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A Different Face of War: Memories of a Medical Service Corps Officer in Vietnam

A Different Face of War

Memories of a Medical Service Corps Officer in Vietnam

James G. Van Straten

University of North Texas Press, 2015, 576 pages

Book Review published on: March 3, 2017

James G. Van Straten’s book, A Different Face of War, chronicles his year in Vietnam serving in I Corps as the senior medical advisor to the Army of the Republic of Vietnam. Then a major, Van Straten wrote his wife, Patricia, 352 letters over the course of his one-year assignment. Patricia saved the letters, and they provide the chronology and rich detail that characterizes this book.

Beginning with his almost-did-not-happen two-hour briefing with the officer whom he replaced, Van Straten’s tour began on a run and evolved into an almost-constant sprint as he worked to develop a personal rapport with his Vietnamese counterpart, the Army Republic of Vietnam I Corps surgeon. From the tense Buddhist Uprising ongoing as he arrived in Vietnam, to the informal surgical program for Vietnamese children with deformities he initiated shortly after his arrival, Van Straten describes in detail the many and varied circumstances and duties he found himself performing.

Field grade officers today will easily be able to identify with Van Straten’s experiences in Vietnam. His assignment as the senior medical advisor to the Army Republic of Vietnam in I Corps came without a job description. Van Straten found himself in a complex environment with limited resources. His ability to accomplish tasks was limited to his ability to develop rapport with his Vietnamese counterpart as well as with local nongovernmental organizations. He spent much of his time attending social events and working with civilian agencies that would not have been on any job description, yet were vital to his mission accomplishment. He had a limited staff and commanded no one, yet he achieved tremendous results during his one-year tour of duty. Very few Medical Service Corps majors received the Legion of Merit for their accomplishments during their tour in Vietnam; yet, Van Straten received one.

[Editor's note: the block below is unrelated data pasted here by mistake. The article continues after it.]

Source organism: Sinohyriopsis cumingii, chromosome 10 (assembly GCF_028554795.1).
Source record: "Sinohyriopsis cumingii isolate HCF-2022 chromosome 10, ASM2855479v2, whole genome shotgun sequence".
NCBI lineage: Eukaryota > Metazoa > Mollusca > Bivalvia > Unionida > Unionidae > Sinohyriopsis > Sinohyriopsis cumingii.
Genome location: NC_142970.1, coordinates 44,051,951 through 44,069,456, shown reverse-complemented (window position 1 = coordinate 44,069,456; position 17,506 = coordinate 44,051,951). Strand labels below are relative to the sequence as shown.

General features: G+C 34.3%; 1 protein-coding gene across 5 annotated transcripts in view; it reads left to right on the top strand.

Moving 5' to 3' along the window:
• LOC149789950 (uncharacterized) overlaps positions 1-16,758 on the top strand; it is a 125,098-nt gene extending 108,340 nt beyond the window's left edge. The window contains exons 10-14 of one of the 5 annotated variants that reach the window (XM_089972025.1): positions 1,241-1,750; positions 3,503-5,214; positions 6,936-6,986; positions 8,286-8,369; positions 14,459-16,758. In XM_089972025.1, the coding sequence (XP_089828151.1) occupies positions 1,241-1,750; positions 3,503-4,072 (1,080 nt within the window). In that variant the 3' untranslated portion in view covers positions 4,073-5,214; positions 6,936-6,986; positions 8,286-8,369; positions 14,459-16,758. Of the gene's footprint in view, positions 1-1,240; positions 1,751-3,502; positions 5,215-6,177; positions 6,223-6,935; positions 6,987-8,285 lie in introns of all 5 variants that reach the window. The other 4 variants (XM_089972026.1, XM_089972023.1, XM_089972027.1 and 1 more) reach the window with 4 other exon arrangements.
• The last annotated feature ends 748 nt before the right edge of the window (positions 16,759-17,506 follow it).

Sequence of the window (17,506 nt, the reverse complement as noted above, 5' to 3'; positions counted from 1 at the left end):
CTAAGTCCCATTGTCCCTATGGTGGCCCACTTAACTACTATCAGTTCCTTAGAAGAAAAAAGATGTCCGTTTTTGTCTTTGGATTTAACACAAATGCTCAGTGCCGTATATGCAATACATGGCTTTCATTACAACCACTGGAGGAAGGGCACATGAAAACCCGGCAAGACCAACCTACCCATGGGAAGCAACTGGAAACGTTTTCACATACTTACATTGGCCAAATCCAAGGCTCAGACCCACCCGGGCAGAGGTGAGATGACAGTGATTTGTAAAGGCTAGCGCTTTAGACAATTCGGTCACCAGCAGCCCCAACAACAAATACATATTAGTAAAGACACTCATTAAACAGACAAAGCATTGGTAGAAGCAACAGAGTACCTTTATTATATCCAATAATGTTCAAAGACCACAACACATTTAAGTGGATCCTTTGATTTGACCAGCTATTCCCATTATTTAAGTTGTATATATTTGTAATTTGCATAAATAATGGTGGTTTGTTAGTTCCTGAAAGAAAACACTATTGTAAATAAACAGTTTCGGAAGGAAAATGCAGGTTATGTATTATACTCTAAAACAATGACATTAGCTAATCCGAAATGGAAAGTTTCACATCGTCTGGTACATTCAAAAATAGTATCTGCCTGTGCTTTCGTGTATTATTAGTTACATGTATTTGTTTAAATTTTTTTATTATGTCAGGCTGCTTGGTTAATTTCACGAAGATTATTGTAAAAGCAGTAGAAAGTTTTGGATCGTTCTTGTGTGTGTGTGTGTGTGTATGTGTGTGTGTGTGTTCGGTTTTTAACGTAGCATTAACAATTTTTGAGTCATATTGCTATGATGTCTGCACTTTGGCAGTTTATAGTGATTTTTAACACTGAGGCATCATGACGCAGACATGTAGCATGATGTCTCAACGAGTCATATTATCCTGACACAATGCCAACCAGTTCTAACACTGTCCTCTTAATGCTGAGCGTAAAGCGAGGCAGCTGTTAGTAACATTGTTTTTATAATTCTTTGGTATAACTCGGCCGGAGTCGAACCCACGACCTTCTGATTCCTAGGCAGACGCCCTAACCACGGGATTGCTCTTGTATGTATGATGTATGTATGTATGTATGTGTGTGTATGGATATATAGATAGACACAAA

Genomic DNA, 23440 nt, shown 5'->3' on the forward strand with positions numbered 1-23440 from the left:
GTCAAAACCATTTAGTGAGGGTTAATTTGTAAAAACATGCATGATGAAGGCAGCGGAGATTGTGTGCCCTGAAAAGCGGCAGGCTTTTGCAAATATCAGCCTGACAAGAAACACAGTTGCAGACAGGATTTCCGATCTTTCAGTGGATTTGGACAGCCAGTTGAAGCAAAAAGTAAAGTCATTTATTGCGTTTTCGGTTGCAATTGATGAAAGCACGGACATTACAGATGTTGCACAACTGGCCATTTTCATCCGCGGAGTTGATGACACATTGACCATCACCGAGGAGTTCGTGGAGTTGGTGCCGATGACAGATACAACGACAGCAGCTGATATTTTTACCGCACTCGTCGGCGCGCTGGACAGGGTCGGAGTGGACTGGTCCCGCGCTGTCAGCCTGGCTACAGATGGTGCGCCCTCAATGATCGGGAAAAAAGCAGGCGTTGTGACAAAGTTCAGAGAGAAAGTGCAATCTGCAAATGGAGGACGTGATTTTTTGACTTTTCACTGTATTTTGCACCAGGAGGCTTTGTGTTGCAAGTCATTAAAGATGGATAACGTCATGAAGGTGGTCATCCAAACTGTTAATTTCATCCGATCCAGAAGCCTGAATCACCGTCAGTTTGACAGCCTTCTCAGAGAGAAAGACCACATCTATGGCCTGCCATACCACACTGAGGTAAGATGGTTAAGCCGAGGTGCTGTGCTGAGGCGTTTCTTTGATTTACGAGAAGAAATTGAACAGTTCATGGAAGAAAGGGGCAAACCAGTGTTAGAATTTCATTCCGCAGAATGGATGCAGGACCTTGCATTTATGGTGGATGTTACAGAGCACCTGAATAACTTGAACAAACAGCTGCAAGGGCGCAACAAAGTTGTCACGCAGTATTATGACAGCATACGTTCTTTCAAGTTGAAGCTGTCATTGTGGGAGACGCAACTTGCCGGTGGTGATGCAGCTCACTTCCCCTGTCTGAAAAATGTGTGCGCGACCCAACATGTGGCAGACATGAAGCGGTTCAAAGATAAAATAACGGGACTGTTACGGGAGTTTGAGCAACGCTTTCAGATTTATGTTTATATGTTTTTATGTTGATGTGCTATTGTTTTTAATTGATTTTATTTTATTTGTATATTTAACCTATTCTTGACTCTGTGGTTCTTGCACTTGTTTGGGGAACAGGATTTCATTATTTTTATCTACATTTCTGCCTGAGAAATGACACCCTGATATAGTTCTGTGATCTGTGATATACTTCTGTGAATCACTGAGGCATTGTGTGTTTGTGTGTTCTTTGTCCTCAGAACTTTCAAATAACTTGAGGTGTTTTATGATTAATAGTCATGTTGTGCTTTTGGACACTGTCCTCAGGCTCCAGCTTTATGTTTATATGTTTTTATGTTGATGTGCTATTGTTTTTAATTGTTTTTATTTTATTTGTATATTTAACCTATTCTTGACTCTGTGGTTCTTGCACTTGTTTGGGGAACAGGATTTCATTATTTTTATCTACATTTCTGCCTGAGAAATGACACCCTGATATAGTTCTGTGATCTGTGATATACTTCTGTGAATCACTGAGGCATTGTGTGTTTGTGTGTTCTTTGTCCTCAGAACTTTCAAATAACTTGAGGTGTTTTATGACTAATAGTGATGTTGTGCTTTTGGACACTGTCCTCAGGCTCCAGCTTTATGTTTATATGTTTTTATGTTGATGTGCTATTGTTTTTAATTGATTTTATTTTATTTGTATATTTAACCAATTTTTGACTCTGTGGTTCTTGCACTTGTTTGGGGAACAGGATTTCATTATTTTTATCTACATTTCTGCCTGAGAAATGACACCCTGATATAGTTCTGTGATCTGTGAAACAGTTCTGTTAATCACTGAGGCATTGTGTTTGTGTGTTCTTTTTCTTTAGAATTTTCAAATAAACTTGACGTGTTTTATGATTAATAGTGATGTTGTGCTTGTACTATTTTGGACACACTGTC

What resonates throughout the book is Van Straten’s essential goodness and depth of character, as well as his devotion to his duty and family. Any deployed soldier with a family can identify with Van Straten’s anguish over leaving his wife and six children–one of whom was an infant in delicate health–for a theater of war. His love of family and humanity shines through the book as he tirelessly worked to improve the quality of life for many Vietnamese children and their families.

A Different Face of War achieves what its title suggests; it presents a different face of the Vietnam War. Anyone wanting to broaden their understanding of our military’s service in foreign countries would appreciate this very personal book. Newly promoted majors would especially benefit from reading of the experiences of a Medical Service Corps officer whose actual duties far transcended any mere job description. Van Straten displayed all of the qualities we desire to see in our field grade officers.

Book Review written by: Lt. Col. Kevin L. Watson, U.S. Army, Retired, Fort Belvoir, Virginia